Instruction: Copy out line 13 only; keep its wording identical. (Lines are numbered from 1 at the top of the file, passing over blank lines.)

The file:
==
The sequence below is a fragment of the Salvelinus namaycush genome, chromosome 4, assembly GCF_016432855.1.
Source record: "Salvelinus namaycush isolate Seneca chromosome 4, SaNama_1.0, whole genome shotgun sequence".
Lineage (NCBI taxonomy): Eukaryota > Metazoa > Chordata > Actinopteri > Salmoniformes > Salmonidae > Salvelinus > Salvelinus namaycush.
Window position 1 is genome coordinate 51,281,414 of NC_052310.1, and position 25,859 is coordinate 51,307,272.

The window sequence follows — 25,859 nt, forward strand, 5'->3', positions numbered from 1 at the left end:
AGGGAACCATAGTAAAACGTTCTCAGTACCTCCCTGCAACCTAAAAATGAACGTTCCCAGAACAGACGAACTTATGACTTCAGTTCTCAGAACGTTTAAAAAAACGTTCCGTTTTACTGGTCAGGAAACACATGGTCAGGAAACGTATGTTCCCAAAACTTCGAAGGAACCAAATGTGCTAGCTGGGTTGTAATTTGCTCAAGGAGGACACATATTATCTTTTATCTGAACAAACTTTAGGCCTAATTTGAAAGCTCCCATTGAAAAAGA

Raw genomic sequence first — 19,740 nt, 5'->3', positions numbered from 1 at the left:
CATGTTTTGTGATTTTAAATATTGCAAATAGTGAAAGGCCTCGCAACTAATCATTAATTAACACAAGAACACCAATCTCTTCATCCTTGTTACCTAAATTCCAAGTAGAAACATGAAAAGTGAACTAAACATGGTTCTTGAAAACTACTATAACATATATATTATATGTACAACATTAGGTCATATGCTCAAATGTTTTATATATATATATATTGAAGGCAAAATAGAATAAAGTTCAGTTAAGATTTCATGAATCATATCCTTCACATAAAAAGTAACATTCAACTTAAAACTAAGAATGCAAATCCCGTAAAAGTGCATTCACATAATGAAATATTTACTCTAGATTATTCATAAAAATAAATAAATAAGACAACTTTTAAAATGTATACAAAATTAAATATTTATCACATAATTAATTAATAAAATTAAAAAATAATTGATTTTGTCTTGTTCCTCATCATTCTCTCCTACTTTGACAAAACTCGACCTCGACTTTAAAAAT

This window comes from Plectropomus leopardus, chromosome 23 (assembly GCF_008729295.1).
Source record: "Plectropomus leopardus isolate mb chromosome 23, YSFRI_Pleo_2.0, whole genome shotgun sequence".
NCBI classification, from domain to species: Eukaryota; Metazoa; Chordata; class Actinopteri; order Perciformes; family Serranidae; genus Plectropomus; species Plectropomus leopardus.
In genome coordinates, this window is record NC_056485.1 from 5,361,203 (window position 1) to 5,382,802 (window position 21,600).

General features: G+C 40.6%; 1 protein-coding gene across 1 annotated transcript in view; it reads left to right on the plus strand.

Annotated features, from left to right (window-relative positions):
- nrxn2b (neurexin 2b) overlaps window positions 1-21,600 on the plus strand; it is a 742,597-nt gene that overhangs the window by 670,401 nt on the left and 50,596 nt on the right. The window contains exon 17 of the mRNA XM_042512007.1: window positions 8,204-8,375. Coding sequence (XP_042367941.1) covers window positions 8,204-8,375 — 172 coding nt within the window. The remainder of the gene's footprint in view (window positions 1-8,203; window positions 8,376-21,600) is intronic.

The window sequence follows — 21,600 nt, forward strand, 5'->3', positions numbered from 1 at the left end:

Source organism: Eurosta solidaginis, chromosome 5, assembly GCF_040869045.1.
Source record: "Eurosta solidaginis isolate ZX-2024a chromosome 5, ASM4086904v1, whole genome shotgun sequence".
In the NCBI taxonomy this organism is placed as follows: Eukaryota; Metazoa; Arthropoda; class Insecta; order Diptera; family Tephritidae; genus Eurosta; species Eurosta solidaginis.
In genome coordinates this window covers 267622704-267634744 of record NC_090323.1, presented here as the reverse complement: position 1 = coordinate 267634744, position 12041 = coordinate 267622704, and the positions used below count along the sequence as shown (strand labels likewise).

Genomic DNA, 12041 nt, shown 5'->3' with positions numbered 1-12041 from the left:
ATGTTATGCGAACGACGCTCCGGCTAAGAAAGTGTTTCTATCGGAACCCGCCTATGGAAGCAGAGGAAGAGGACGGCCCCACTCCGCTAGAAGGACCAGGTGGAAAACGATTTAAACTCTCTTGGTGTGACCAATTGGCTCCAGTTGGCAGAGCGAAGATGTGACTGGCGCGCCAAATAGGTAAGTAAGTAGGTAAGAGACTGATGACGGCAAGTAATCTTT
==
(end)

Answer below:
General features: G+C 40.6%; 1 protein-coding gene across 1 annotated transcript in view; it reads left to right on the plus strand.